The Paige Compositor was an invention developed by James W. Paige (1842–1917) between 1872 and 1888. It was designed to replace the human typesetter of a lead type-composed printing form with a mechanical arm. However, the machine was not nearly as precise as it should have been and never turned a profit because of its complexity and continual need for adjustment based upon trial and error. As a result, it was the linotype, which composed in a hot metal typesetting process, that became the new popular printing machine.
The Paige typesetting machine is notable for substantial investment that the prominent writer Mark Twain made into the failed endeavor: $300,000 ($6,000,000 today). Twain, a former printer, invested not only the bulk of his book profits but also a large portion of the inheritance of Olivia Clemens, his wife. Many point to his over-investment in the Paige typesetting machine and other inventions as the cause of not only his family's financial decline but also the decline of his wit and humor.
Only two machines were built. One was donated by Cornell University for a scrap metal drive during World War II. The other machine survives and is displayed at the Mark Twain House in Hartford, Connecticut.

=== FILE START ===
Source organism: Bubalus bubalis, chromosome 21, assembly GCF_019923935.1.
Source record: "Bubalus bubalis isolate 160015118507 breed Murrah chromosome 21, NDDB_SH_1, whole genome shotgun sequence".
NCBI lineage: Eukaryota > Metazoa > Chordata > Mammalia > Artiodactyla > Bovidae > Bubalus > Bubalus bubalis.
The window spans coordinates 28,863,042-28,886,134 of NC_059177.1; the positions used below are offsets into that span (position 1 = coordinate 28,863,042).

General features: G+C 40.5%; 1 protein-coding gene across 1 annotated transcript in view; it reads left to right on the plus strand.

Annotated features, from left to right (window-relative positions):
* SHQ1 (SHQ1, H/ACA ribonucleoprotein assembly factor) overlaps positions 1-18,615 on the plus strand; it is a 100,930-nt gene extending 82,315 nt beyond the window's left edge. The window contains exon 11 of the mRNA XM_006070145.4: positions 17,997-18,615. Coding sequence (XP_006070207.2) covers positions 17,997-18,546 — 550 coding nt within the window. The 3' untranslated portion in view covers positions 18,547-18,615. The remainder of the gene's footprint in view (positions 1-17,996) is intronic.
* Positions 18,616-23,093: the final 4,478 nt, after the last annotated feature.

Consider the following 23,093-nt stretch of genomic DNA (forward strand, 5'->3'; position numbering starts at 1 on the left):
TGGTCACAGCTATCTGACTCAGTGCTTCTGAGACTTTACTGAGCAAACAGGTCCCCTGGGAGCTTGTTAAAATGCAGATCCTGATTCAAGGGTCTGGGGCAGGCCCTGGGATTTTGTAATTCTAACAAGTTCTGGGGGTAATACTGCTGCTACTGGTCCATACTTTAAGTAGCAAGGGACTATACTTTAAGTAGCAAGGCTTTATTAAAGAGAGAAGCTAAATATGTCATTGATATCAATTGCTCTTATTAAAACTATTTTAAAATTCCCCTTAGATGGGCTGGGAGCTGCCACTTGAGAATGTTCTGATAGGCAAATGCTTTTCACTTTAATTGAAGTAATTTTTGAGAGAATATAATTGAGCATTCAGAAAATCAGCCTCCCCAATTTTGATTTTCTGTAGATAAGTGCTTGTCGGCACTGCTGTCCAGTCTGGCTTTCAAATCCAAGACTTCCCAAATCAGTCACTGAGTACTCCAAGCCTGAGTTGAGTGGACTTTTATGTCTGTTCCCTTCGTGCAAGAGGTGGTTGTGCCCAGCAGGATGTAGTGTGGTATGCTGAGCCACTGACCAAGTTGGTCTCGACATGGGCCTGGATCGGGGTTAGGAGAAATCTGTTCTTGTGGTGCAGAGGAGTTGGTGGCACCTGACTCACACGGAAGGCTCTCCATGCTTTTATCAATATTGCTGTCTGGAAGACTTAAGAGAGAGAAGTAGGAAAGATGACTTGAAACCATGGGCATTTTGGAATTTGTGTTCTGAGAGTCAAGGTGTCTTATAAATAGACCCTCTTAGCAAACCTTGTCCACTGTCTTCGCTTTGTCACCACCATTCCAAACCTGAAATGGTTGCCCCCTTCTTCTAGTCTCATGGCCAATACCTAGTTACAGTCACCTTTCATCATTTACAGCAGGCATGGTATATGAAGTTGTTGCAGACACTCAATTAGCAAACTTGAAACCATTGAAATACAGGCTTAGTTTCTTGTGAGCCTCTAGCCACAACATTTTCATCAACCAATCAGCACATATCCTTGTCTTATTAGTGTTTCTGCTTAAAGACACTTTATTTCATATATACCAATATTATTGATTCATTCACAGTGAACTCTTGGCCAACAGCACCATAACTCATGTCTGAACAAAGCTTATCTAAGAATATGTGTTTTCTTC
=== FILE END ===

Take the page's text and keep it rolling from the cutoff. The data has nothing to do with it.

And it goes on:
- Lundin, Leigh (2011-05-22). "Tom Sawyer and the Diabolus Ex Machina". Redding: Criminal Brief.
- Lienhard, John (2000). "The Paige Compositor". Engines of Our Ingenuity. Houston: University of Houston (1372). ISBN 978-0-19-516731-3. Archived from the original on 1998.
- Lienhard, John (1988). "The Paige Compositor". Engines of Our Ingenuity. Houston: University of Houston (0050). ISBN 978-0-19-513583-1.
- Kirk, Connie Ann. Mark Twain, a Biography. Connecticut: Greenwood Printing, 2004. PS1331.K57.
- "Mark Twain, a Life" Ron Powers
- "Our Collection". Mark Twain House and Museum. Retrieved 28 July 2013.
- Page at ERIC
- U.S. Patent 157,694 Precursor by Paige (patent application filed 1872)
- U.S. Patent 547,859 Paige Compositor patent (application filed 1882)
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